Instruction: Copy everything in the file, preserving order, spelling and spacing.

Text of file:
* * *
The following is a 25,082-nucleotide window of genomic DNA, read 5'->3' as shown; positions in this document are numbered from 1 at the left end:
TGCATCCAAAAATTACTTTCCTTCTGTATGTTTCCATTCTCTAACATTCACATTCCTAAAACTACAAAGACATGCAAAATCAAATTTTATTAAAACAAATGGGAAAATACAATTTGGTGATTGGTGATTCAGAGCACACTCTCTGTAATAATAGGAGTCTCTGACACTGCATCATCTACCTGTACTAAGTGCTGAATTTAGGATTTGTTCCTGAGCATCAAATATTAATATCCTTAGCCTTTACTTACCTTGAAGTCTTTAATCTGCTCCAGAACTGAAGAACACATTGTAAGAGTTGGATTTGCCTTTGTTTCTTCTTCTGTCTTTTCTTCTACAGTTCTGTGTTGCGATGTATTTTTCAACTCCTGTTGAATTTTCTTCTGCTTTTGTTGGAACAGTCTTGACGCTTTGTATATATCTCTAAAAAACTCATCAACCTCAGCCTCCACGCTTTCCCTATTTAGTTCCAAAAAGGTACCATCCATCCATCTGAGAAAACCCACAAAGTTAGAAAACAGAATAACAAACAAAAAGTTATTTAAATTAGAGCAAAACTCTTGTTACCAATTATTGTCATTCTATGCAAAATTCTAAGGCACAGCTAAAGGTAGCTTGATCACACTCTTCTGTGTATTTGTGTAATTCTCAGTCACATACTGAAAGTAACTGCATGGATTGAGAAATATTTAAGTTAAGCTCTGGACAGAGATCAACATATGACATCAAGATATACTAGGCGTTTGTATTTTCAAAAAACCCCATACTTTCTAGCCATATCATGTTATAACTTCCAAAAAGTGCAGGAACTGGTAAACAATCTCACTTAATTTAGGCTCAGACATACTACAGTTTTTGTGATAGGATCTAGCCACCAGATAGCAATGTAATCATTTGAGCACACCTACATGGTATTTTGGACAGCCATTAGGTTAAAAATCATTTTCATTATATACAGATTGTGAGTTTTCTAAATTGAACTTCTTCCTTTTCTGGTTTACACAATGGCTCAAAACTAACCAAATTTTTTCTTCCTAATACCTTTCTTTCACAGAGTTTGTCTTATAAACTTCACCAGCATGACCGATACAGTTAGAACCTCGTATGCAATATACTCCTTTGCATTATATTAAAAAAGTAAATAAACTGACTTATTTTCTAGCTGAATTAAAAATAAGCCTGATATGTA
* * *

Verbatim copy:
The following is a 25,082-nucleotide window of genomic DNA, read 5'->3' as shown; positions in this document are numbered from 1 at the left end:
TGCATCCAAAAATTACTTTCCTTCTGTATGTTTCCATTCTCTAACATTCACATTCCTAAAACTACAAAGACATGCAAAATCAAATTTTATTAAAACAAATGGGAAAATACAATTTGGTGATTGGTGATTCAGAGCACACTCTCTGTAATAATAGGAGTCTCTGACACTGCATCATCTACCTGTACTAAGTGCTGAATTTAGGATTTGTTCCTGAGCATCAAATATTAATATCCTTAGCCTTTACTTACCTTGAAGTCTTTAATCTGCTCCAGAACTGAAGAACACATTGTAAGAGTTGGATTTGCCTTTGTTTCTTCTTCTGTCTTTTCTTCTACAGTTCTGTGTTGCGATGTATTTTTCAACTCCTGTTGAATTTTCTTCTGCTTTTGTTGGAACAGTCTTGACGCTTTGTATATATCTCTAAAAAACTCATCAACCTCAGCCTCCACGCTTTCCCTATTTAGTTCCAAAAAGGTACCATCCATCCATCTGAGAAAACCCACAAAGTTAGAAAACAGAATAACAAACAAAAAGTTATTTAAATTAGAGCAAAACTCTTGTTACCAATTATTGTCATTCTATGCAAAATTCTAAGGCACAGCTAAAGGTAGCTTGATCACACTCTTCTGTGTATTTGTGTAATTCTCAGTCACATACTGAAAGTAACTGCATGGATTGAGAAATATTTAAGTTAAGCTCTGGACAGAGATCAACATATGACATCAAGATATACTAGGCGTTTGTATTTTCAAAAAACCCCATACTTTCTAGCCATATCATGTTATAACTTCCAAAAAGTGCAGGAACTGGTAAACAATCTCACTTAATTTAGGCTCAGACATACTACAGTTTTTGTGATAGGATCTAGCCACCAGATAGCAATGTAATCATTTGAGCACACCTACATGGTATTTTGGACAGCCATTAGGTTAAAAATCATTTTCATTATATACAGATTGTGAGTTTTCTAAATTGAACTTCTTCCTTTTCTGGTTTACACAATGGCTCAAAACTAACCAAATTTTTTCTTCCTAATACCTTTCTTTCACAGAGTTTGTCTTATAAACTTCACCAGCATGACCGATACAGTTAGAACCTCGTATGCAATATACTCCTTTGCATTATATTAAAAAAGTAAATAAACTGACTTATTTTCTAGCTGAATTAAAAATAAGCCTGATATGTA